Gruntled said...

The point of the game, as I understand it, is not to blame or praise anyone. Rather, it is to show us the privileges that many of us start with that we don't even realize. What you should do with that realization is a different moral task.

Anonymous said...

Maybe there is another point. Trying to catch up rather than wallowing may be a winning trait here in America. I'm just saying.
just axing

Gannet Girl said...

A group of people did this exercise at a Presbytery event here some months ago. Pretty much a middle class mixed race group. The friend who participated told me that it created a dramatic visual by the end: the white men were WAY out front.

Anonymous said...

The exercise is the middle of a disscussion about privilege. It helps the delegates to understand where they fall in the castes of privilege and to better understand what privilege is and where it comes from. It is not to blame anyone for their privilege or lack thereof.

The justice issue comes in with the consequences of privilege. For instance, the upper class white boys don't understand that their friends in the bottom group work not just to have spending money or pay for their education, but to pay the bills in their household. That is a consequence of both individuals privilege and something that must be understood before these two delegates can continue the week of discussion of all other issues.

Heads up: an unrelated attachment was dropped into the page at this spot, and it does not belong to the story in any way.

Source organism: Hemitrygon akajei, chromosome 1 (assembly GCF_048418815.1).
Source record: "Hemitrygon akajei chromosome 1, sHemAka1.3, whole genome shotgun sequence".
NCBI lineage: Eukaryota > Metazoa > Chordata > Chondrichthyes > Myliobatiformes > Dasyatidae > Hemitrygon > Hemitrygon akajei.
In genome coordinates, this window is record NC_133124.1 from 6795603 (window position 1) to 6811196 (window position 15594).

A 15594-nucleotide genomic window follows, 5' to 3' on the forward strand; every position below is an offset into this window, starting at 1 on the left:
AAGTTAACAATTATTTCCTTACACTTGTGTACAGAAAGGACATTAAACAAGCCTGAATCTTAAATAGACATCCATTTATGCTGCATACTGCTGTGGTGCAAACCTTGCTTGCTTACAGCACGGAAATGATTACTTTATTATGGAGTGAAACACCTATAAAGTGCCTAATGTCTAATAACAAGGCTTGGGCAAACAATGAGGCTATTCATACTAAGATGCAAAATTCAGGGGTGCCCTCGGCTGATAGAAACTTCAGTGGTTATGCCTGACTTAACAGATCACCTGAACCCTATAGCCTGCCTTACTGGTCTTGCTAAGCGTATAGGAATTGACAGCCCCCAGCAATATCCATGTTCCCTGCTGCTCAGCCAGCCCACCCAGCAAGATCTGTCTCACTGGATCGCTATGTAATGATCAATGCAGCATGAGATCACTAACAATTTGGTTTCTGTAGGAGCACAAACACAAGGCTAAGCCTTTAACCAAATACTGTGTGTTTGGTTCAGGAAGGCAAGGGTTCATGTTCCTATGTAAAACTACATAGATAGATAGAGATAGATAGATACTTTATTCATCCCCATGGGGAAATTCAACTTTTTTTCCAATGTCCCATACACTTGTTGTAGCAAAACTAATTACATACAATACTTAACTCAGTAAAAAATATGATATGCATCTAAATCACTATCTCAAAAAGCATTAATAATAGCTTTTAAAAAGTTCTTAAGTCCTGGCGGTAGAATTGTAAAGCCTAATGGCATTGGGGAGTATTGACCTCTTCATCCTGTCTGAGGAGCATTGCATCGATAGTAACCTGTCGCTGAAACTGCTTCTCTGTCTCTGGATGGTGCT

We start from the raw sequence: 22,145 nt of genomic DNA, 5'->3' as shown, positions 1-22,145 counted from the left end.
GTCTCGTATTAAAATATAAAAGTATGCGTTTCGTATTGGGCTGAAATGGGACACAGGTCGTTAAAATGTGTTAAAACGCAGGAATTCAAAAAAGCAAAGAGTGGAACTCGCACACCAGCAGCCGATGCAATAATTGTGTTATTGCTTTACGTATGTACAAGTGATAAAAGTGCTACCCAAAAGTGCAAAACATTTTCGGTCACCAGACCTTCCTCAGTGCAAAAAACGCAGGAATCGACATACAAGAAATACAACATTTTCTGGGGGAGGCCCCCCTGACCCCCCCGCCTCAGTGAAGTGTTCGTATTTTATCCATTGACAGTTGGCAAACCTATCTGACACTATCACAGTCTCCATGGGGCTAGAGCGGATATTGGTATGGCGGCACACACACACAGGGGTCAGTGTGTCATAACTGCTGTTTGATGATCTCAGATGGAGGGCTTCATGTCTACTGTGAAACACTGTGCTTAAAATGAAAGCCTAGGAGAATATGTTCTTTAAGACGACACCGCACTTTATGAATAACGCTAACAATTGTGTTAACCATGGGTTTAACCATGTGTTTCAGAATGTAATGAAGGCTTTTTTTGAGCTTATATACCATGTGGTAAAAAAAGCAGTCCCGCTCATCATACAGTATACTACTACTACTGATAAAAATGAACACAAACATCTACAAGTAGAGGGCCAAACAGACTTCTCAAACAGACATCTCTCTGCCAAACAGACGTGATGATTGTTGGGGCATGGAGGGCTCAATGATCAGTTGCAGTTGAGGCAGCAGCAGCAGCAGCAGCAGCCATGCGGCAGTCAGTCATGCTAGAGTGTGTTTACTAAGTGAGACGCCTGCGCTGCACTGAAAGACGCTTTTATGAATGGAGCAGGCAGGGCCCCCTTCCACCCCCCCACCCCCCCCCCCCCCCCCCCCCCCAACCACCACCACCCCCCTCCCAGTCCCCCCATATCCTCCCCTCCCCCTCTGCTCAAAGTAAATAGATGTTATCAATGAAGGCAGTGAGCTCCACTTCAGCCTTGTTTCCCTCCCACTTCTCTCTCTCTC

Anonymous said...

Maybe it is significant that those at the prep school saw this exercise as a competition--those in America who are willing to compete usually win. It sounded as if even those who were further behind at the prep school were eagerly wanting to catch up. I believe that this desire to compete is the point of bifurcation in those with less privilege.

Stuart Gordon said...

In the church I serve, which is one of relative privilege, the message of such exercises is consistently:

"Of those to whom much is given,
much is expected."

Gannet Girl said...

"...those in America who are willing to compete usually win."

The above comment demonstrates the lack of comprehension of privilege in this country that the exercise is designed to illuminate.

The comment is much more true for those already privileged by our society than for those not. There have always been many people more than willing to compete for whom "winning" on the same level as that taken for granted by the privileged is a most unlikely outcome.

Marty said...